The Black Prism
by Brent Weeks
I can’t remember the last time a book put me through such an emotional wringer. Maybe The Man with the Knives or Last Argument of Kings. I don’t feel emotionally capable of experiencing my own life right now. Goddamnit, this was a good book. Not a flawless book, but a damn good one. How good? Well, halfway through reading it some asshole stole my Kindle and I was more pissed off that my reading had been interrupted than that someone had made off with a $100 piece of electronics. It was that good.
Or, what you get when you combine The Man in the Iron Mask with a bag of Skittles.
(Also spoilers, in case you’re new here)
The Black Prism is something of a bildungsroman epic/flintlock fantasy that is stripped of all the irritating parts of both genres. What’s left is a muscular narrative that is at times comedy of errors and at times painful tragedy, filled with charismatic characters, a fully fleshed out world, and lots and lots and lots of magic and battle and bloodshed.
The plot is somewhat buried and muted and typical of this sub-genre: ‘there is a growing and powerful uprising that threatens to unseat the entire sociopolitical and religious status quo that we must attempt to quell because we’re the good guys…. mostly. The marginally-better-guys, at least.’ But arguably the plot isn’t what makes this book shine. It’s the characters and individual events that punch you repeatedly in the emotion bone that make this book so memorable. And that twist! A book has never pulled the rug out from under me with such effect. I was floored, and completely happy to be so.
So let’s talk about the plot. The book more or less centers around Kip, a fat teenager with an abusive mother who watches his entire town and everyone he ever loved burned to the ground yadda yadda, and “Gavin,” the practically omnipotent religious leader of the free world who would be a textbook Mary Sue if he wasn’t so full of lies and dark secrets that you’d expect him to bleed tar. As Kip sets off on a journey to kill the man who destroyed his life, “Gavin” takes up a full bag of FML quests and sorry-not-sorry starts a war in the process. Kip is revealed to be “Gavin’s” son, which makes “Gavin’s” life much more complicated as he juggles the political world while also doing his best to hide some pretty ruinous secrets. As these things tend to happen, all hell breaks loose, the characters have to split up, Kip learns some pretty kickass magical tricks, lots of people die, and the heroes more or less get away. I mean, it’s epic fantasy, what more can I say?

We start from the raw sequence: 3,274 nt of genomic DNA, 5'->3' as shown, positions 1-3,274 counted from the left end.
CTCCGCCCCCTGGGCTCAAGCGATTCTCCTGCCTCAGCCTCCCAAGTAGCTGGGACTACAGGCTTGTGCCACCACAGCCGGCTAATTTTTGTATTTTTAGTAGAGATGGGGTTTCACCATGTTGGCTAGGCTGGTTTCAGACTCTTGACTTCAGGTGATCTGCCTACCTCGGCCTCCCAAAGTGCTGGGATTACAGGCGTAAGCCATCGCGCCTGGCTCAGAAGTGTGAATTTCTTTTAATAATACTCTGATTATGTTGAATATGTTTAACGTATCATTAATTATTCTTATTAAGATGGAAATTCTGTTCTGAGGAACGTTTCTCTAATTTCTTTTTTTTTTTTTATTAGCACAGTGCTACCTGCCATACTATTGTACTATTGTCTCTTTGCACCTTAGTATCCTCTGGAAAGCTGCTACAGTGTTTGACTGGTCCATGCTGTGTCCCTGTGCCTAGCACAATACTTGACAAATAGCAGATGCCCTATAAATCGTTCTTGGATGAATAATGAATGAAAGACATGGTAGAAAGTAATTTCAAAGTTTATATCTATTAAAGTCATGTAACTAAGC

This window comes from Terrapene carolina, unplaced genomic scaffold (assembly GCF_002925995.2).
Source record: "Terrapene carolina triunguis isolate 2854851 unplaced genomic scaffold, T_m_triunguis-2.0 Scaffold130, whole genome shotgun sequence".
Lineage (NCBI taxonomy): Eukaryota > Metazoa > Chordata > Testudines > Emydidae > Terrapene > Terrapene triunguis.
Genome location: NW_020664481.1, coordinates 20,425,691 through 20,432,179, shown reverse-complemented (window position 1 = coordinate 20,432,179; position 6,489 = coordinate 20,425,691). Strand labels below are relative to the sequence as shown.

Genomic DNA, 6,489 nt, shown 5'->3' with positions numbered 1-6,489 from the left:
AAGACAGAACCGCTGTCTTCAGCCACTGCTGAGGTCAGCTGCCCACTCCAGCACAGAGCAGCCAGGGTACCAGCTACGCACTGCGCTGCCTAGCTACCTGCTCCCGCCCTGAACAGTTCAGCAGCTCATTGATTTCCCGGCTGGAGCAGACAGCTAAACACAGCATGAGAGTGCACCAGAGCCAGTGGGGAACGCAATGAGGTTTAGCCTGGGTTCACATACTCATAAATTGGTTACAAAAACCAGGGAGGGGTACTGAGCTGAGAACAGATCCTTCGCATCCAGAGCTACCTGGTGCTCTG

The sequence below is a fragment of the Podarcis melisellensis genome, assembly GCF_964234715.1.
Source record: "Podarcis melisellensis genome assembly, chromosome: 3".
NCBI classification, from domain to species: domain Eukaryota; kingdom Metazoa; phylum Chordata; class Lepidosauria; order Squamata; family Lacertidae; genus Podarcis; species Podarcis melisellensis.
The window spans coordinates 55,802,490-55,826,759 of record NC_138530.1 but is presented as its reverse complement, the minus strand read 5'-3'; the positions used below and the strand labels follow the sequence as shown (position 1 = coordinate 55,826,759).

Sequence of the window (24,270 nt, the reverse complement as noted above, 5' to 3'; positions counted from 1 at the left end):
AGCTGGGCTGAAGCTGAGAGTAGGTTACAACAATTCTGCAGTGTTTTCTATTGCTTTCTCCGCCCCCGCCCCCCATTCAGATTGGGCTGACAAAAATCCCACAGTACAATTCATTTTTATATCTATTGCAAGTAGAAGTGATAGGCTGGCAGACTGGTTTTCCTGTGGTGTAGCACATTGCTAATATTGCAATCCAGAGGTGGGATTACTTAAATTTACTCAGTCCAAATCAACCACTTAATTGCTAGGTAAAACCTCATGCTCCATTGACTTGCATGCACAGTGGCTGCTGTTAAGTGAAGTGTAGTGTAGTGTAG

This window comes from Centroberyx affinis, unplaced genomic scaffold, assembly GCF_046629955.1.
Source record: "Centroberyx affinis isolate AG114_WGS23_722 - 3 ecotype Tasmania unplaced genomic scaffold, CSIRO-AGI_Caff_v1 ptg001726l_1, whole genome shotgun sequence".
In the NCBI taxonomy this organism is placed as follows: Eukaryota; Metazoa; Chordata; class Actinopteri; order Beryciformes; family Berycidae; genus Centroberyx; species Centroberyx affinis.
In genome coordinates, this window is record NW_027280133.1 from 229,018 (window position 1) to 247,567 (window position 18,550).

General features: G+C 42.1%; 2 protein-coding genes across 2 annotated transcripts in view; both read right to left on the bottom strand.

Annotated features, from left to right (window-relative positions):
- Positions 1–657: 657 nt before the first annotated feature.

One of the best things about this book is the in media res way it deals with the story’s history. The book takes place 16 years after a disastrous war that ruined an entire country and, predictably, is still rippling effects out into the world. Many of the characters live and breathe the past and present trauma of the war. The history leading up to the events of the book is vibrant and vigorous, and exerts as much influence on the plot as the characters themselves do.
The characters likewise all have complex interpersonal histories that are given to the reader in piecemeal revelations that add delicious layers of complexity to the story. The complicated relationship between Gavin and Dazen in particular injects a level of excitement and intrigue into the story that is refreshing in contemporary fantasy. Likewise, “Gavin’s” relationship to his political and spiritual position in society is rocky and unsettled, giving his character several layers of depth. And if his past weren’t enough to put him in the anti-hero’s seat, this internal moral strife certainly would.
Weeks’ literary talents really shine through in his delivery of an immersive world populated with complex characters and interpersonal relationships that reflect a large part of the human experience. However, there are some moments where the reader’s suspension of disbelief is stretched too far for comfort.